Amanda Forest, a graduate student at the University of Waterloo, and her adviser, Joanne Wood, asked students how they felt about Facebook.
People with low self-esteem were more likely to think Facebook provided an opportunity to connect with other people and to perceive it as a safe place that reduces the risk of awkward social situations, the researchers said.
They also investigated what students actually wrote on Facebook, asking the students for their last 10 status updates. Each set of status updates was rated by an undergraduate -- a stranger -- for how positive or negative it was and how much they liked the person who wrote them.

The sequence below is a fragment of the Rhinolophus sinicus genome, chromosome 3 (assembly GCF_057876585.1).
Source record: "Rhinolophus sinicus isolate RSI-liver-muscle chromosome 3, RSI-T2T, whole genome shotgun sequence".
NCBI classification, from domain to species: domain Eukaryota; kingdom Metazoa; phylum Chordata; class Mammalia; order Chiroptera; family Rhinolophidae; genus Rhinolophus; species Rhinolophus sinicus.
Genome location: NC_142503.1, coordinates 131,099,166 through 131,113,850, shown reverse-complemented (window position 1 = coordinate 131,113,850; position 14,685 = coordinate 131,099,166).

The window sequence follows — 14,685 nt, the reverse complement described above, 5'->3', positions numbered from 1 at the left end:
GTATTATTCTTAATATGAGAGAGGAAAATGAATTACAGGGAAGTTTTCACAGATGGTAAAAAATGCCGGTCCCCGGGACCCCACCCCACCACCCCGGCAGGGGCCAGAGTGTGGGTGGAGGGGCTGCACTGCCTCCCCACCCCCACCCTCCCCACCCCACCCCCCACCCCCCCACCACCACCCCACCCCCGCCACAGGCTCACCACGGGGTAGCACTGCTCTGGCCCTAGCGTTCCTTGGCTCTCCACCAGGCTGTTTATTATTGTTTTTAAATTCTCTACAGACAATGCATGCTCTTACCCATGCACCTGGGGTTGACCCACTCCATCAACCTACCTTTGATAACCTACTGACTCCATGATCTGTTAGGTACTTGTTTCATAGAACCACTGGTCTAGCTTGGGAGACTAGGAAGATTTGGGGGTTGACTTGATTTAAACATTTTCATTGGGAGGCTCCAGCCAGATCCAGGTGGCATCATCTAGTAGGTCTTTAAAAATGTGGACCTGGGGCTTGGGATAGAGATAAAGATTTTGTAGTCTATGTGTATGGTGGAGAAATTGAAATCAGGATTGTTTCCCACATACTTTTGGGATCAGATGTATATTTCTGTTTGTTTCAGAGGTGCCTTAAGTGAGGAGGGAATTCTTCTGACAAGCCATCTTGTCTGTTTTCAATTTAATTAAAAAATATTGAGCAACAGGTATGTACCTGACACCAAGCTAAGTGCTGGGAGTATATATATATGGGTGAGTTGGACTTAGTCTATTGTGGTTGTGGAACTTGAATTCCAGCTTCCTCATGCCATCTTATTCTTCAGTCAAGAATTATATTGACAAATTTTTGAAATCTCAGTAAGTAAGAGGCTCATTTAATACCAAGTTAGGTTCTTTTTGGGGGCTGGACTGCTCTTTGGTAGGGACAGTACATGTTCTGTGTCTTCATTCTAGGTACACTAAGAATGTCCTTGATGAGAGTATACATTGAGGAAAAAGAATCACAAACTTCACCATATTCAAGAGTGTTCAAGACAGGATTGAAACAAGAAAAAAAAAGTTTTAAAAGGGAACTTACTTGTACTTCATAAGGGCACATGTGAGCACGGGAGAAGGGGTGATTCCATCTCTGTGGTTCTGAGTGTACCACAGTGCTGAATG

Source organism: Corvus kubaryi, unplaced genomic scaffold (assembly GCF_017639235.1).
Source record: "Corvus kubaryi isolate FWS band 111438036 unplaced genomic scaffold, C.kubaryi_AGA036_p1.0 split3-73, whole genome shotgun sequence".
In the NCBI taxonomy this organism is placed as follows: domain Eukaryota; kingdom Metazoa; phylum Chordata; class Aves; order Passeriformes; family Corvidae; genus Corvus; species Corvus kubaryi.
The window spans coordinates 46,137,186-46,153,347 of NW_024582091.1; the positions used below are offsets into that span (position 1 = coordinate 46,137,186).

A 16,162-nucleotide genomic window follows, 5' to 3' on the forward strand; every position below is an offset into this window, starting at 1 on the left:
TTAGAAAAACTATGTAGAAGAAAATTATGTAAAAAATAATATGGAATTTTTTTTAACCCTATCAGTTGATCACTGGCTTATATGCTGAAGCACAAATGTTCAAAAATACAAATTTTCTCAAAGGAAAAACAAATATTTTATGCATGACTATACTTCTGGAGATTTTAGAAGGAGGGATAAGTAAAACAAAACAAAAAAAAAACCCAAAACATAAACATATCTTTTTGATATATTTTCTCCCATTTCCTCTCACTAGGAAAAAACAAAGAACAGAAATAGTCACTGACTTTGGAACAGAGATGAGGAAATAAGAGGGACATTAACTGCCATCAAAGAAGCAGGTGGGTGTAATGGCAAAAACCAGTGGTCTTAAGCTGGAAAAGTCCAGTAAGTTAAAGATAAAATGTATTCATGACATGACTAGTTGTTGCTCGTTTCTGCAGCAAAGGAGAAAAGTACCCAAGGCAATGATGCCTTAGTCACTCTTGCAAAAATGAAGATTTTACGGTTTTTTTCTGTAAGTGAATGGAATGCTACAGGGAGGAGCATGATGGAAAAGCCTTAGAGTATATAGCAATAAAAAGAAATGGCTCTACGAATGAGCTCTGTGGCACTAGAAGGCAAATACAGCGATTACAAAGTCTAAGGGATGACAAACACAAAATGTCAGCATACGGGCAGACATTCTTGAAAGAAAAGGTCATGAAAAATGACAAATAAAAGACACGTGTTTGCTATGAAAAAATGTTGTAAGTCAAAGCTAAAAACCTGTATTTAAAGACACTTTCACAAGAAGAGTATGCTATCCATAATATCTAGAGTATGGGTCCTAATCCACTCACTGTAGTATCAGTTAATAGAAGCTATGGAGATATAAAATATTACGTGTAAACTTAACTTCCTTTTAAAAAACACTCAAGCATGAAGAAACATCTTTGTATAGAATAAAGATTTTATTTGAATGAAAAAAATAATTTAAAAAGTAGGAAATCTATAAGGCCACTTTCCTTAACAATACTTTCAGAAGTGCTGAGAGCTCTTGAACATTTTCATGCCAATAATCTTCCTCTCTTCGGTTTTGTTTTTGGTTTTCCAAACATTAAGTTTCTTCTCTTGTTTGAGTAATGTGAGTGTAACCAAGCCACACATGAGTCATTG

The study, published in the journal Psychological Science, found people with low self-esteem were more negative than people with high self-esteem -- and the coders liked them less.
The coders were strangers, but that's realistic, Forest said because in their earlier research, they found nearly half of Facebook friends are actually strangers or acquaintances -- not close friends.
In addition, people with high self-esteem for more responses when they post negative items, perhaps because these are rarer, the researchers said.
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